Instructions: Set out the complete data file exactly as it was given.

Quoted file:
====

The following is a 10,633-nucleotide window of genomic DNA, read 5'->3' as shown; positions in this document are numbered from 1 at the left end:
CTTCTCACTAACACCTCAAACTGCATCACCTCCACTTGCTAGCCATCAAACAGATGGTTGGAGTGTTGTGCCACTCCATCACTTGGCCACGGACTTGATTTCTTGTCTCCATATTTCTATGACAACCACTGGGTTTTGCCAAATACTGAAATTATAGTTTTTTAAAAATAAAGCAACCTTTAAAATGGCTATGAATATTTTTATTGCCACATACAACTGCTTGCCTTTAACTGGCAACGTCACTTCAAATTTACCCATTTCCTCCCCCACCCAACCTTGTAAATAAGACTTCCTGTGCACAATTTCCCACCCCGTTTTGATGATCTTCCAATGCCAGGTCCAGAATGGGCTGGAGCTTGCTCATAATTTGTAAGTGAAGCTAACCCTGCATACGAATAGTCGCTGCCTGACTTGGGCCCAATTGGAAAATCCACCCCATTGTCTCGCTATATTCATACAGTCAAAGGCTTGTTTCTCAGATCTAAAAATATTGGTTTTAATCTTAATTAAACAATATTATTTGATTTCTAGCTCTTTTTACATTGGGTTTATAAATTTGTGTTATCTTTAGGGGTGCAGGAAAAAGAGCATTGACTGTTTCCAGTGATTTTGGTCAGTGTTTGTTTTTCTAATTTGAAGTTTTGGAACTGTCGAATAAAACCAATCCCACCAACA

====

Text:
The following is a 10,633-nucleotide window of genomic DNA, read 5'->3' as shown; positions in this document are numbered from 1 at the left end:
CTTCTCACTAACACCTCAAACTGCATCACCTCCACTTGCTAGCCATCAAACAGATGGTTGGAGTGTTGTGCCACTCCATCACTTGGCCACGGACTTGATTTCTTGTCTCCATATTTCTATGACAACCACTGGGTTTTGCCAAATACTGAAATTATAGTTTTTTAAAAATAAAGCAACCTTTAAAATGGCTATGAATATTTTTATTGCCACATACAACTGCTTGCCTTTAACTGGCAACGTCACTTCAAATTTACCCATTTCCTCCCCCACCCAACCTTGTAAATAAGACTTCCTGTGCACAATTTCCCACCCCGTTTTGATGATCTTCCAATGCCAGGTCCAGAATGGGCTGGAGCTTGCTCATAATTTGTAAGTGAAGCTAACCCTGCATACGAATAGTCGCTGCCTGACTTGGGCCCAATTGGAAAATCCACCCCATTGTCTCGCTATATTCATACAGTCAAAGGCTTGTTTCTCAGATCTAAAAATATTGGTTTTAATCTTAATTAAACAATATTATTTGATTTCTAGCTCTTTTTACATTGGGTTTATAAATTTGTGTTATCTTTAGGGGTGCAGGAAAAAGAGCATTGACTGTTTCCAGTGATTTTGGTCAGTGTTTGTTTTTCTAATTTGAAGTTTTGGAACTGTCGAATAAAACCAATCCCACCAACA